An azimuth thruster is a configuration of marine propellers placed in pods that can be rotated to any horizontal angle (azimuth), making a rudder redundant. These give ships better maneuverability than a fixed propeller and rudder system.

Siemens Schottel azimuth thrusters

Types of azimuth thrusters edit

Azimuth thrusters on the tug Oued el Kebir - note the Kort nozzles

There are two major variants, based on the location of the motor:[citation needed]

  1. Mechanical transmission, which connects a motor inside the ship to the outboard unit by gearing. The motor may be diesel or diesel-electric. Depending on the shaft arrangement, mechanical azimuth thrusters are divided into L-drive and Z-drive. An L-drive thruster has a vertical input shaft and a horizontal output shaft with one right-angle gear. A Z-drive thruster has a horizontal input shaft, a vertical shaft in the rotating column and a horizontal output shaft, with two right-angle gears.
  2. Electrical transmission, more commonly called pods, where an electric motor is fitted in the pod itself, connected directly to the propeller without gears. The electricity is produced by an onboard engine, usually diesel or gas turbine. Invented in 1955 by Friedrich W. Pleuger and Friedrich Busmann (Pleuger Unterwasserpumpen GmbH), ABB Group's Azipod was the first product using this technology.

The most powerful podded thrusters in use are the four 21.5 MW Rolls-Royce Mermaid units fitted to RMS Queen Mary 2.[1]

Mechanical azimuth thrusters can be fixed installed, retractable or underwater-mountable. They may have fixed pitch propellers or controllable pitch propellers. Fixed installed thrusters are used for tugboats, ferries and supply-boats. Retractable thrusters are used as auxiliary propulsion for dynamically positioned vessels and take-home propulsion for military vessels. Underwater-mountable thrusters are used as dynamic positioning propulsion for very large vessels such as semi-submersible drilling rigs and drillships.

Advantages and disadvantages edit

The French Navy Mistral-class amphibious assault ship Dixmude manoeuvering in Jounieh bay; the wake at the stern is perpendicular to the ship, indicating the use of her azimuth thrusters.

Primary advantages are maneuverability, electrical efficiency, better use of ship space, and lower maintenance costs.[citation needed] Ships with azimuth thrusters do not need tugboats to dock, though they may still require tugs to maneuver in difficult places.[citation needed]

The major disadvantage of azimuth drive systems is that a ship with azimuth drive maneuvers differently from one with a standard propeller and rudder configuration, necessitating specialized pilot training.[citation needed] Another disadvantage is they increase the draught of the ship.[citation needed]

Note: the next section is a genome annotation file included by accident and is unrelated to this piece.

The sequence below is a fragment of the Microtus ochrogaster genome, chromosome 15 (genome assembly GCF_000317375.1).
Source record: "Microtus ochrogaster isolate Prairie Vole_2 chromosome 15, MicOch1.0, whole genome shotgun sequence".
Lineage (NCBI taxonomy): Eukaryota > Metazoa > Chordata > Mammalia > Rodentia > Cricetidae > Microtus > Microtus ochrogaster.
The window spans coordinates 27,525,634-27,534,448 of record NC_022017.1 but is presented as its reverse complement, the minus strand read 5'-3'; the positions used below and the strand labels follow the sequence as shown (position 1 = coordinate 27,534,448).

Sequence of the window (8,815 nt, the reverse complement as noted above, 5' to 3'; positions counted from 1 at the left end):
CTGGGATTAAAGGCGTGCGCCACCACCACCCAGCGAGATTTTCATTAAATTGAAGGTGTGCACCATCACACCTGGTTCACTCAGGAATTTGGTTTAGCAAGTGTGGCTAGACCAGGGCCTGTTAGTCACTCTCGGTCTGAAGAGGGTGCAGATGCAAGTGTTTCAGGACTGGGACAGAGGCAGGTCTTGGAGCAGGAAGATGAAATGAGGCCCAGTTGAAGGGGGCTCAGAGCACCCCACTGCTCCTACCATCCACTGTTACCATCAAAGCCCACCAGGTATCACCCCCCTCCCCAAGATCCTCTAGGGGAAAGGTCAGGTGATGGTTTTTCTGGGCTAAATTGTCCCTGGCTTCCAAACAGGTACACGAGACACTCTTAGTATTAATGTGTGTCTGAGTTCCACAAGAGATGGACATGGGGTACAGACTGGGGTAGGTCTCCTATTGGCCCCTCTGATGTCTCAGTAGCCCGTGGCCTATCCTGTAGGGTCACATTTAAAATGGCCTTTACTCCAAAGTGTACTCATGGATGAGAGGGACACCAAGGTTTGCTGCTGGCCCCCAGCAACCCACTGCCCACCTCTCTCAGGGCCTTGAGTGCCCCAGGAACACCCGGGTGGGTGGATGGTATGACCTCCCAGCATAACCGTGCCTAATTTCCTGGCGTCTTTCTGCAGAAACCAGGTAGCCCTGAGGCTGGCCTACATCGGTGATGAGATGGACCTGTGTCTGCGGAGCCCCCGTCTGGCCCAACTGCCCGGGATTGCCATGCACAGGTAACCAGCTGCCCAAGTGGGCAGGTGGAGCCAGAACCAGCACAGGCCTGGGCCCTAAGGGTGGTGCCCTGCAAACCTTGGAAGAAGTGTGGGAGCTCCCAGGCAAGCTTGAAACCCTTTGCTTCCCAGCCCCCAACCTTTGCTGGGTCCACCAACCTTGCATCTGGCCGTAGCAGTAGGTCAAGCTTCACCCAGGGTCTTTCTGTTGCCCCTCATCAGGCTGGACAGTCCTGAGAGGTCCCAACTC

The pod-variety, where the electromotor is located outside the hull, puts greater demands on the quality of the seal around the propeller-shaft. This is because any leakages of sea-water will shortcircuit the electromotor. This means that the moving parts will have to fit together especially well with tight clearances, and the remaining seal can be done with for instance oil under positive pressure. The oil will both act as a lubricant as well as a hydrophobic seal.

History edit

English inventor Francis Ronalds described what he called a “Propelling Rudder” in 1859 that combined the propulsion and steering mechanisms of a boat in a single apparatus. The propeller was placed in a frame having an outer profile similar to a rudder and attached to a vertical shaft that allowed the device to rotate in plane while spin was transmitted to the propeller.[2]

The modern azimuth thruster using the Z-drive transmission was invented in 1951 by Joseph Becker, the founder of Schottel in Germany, and marketed as the Ruderpropeller. Becker was awarded the 2004 Elmer A. Sperry Award for the invention.[3] This kind of propulsion was first patented in 1955 by Pleuger.[4]

In the late 1980s, ABB Group developed the Azipod thruster with the motor located in the pod itself.[citation needed]

See also edit

References edit

  1. ^ "Mermaid propulsion unit". Wärtsilä. Retrieved 1 February 2020.
  2. ^ Ronalds, B.F. (2016). Sir Francis Ronalds: Father of the Electric Telegraph. London: Imperial College Press. ISBN 978-1-78326-917-4.
  3. ^ "Presentation of The Elmer A. Sperry Award for 2004" (PDF). Retrieved 24 November 2014.
  4. ^ "Patent US2714866 - Device for propelling a ship". Retrieved 24 November 2014.